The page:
Music Training Changes How the Brain Integrates Sight & Sound

MEG enabled the study’s authors to measure something called functional connectivity [in musicians] ... analysis can reveal networks of coherent brain activity that can be visualized as maps of connections across distributed areas within the brain.

Evidence has accumulated during the last couple of decades that musical training shapes the brain in many ways. For instance, since playing a musical instrument requires accurate sound processing and control of movement, musicians’ brains appear to devote more resources to sound processing and motor functions and the integration of the two. Playing music from notes also requires a close interplay between visual and auditory processing. Therefore, might musical training also enhance the brain’s ability for audiovisual integration, the combining of sound and sight?
 
A recent study by Evangelos Paraskevopoulos and colleagues took a novel approach to investigating this issue. In the study, musicians and non-musicians heard short melodies and were shown squares on a screen that represented the height of each tone, such that the higher the pitch, the higher the position of the square on the screen. Occasionally, this rule was violated so that the height of the pitch of the sound and the position of the square on the screen did not match. The task of the subjects was to indicate by pressing a button, whether the visual and auditory stimuli were congruent or not, while their brain activity was measured with magnetoencephalography (MEG).

This study further adds to the evidence that links musical expertise with altered brain function

MEG enabled the study’s authors to measure something called functional connectivity from the participants’ brain activity. Functional connectivity basically refers to the degree to which the time course of activity in one brain area resembles the time course of the activity in other brain regions. This analysis can reveal networks of coherent brain activity that can be visualized as maps of connections across distributed areas within the brain.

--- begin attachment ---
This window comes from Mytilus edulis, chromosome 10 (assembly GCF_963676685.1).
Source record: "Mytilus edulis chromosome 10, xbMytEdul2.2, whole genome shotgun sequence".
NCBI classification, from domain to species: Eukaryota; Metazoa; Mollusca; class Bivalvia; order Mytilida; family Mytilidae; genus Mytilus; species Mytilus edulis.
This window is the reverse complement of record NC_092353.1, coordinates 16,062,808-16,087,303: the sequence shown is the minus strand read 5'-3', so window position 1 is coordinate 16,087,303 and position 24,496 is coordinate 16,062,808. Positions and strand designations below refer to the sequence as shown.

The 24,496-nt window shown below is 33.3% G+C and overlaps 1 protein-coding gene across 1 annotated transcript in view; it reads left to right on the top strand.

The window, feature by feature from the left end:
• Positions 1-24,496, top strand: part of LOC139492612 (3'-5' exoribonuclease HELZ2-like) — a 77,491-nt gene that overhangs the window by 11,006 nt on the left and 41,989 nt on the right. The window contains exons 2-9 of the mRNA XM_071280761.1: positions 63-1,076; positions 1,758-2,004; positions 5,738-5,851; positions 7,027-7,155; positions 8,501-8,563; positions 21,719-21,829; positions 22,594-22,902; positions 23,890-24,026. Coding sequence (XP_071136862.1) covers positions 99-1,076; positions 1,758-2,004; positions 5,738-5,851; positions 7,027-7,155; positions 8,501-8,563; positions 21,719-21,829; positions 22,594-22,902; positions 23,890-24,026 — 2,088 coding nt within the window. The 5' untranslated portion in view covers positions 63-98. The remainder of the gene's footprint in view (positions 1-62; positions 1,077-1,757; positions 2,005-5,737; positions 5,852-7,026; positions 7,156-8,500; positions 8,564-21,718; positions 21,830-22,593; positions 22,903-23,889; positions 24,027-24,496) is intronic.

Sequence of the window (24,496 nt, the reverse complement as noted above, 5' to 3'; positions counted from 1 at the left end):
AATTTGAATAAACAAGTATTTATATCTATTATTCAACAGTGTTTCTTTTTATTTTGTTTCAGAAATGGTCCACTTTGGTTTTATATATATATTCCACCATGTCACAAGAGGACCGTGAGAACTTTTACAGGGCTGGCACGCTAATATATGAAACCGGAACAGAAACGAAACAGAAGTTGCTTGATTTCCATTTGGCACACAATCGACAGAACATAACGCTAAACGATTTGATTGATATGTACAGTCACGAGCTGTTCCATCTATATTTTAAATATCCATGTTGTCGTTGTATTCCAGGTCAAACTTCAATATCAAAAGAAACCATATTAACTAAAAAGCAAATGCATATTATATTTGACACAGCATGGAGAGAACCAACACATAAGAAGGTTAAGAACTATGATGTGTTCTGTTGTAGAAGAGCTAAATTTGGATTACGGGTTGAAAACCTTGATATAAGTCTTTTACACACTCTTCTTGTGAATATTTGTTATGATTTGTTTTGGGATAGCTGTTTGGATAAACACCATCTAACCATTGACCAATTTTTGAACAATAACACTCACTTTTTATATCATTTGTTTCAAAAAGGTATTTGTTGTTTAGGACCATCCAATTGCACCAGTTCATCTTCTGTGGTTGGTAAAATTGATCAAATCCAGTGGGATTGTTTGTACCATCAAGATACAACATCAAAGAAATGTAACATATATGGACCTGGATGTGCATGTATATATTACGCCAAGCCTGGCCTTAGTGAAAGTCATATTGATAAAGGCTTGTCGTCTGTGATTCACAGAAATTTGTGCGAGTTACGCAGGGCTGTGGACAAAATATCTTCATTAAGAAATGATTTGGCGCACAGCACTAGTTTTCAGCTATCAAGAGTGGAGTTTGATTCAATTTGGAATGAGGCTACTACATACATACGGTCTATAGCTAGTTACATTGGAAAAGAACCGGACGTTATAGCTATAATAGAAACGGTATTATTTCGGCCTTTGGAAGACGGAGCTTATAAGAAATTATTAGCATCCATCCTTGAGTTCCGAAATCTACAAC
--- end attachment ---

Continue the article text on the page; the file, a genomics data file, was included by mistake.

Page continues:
What did the study find? The results revealed that, when compared to the non-musicians, the musicians showed greater connectivity between many brain regions including areas that are important for auditory processing. The non-musicians in turn showed activity in a network of brain areas known to be important for processing the location of visual objects. The results suggest that musicians rely more on auditory information, while non-musicians rely on visual information for processing and integrating audiovisual information. More generally, the study suggests that music training can reorganize cortical networks.

This study further adds to the evidence that links musical expertise with altered brain function. Future longitudinal studies using the same methods could help identify how specialized, functional brain networks emerge with accumulating musical training.

written by ketki karanam

 

references:

Paraskevopoulos, E., Kraneburg, A., Herholz, S. C., Bamidis, P. D., & Pantev, C. (2015). Musical expertise is related to altered functional connectivity during audiovisual integration. Proc Natl Acad Sci USA, 112(40), 12522–12527. doi:10.1073/pnas.1510662112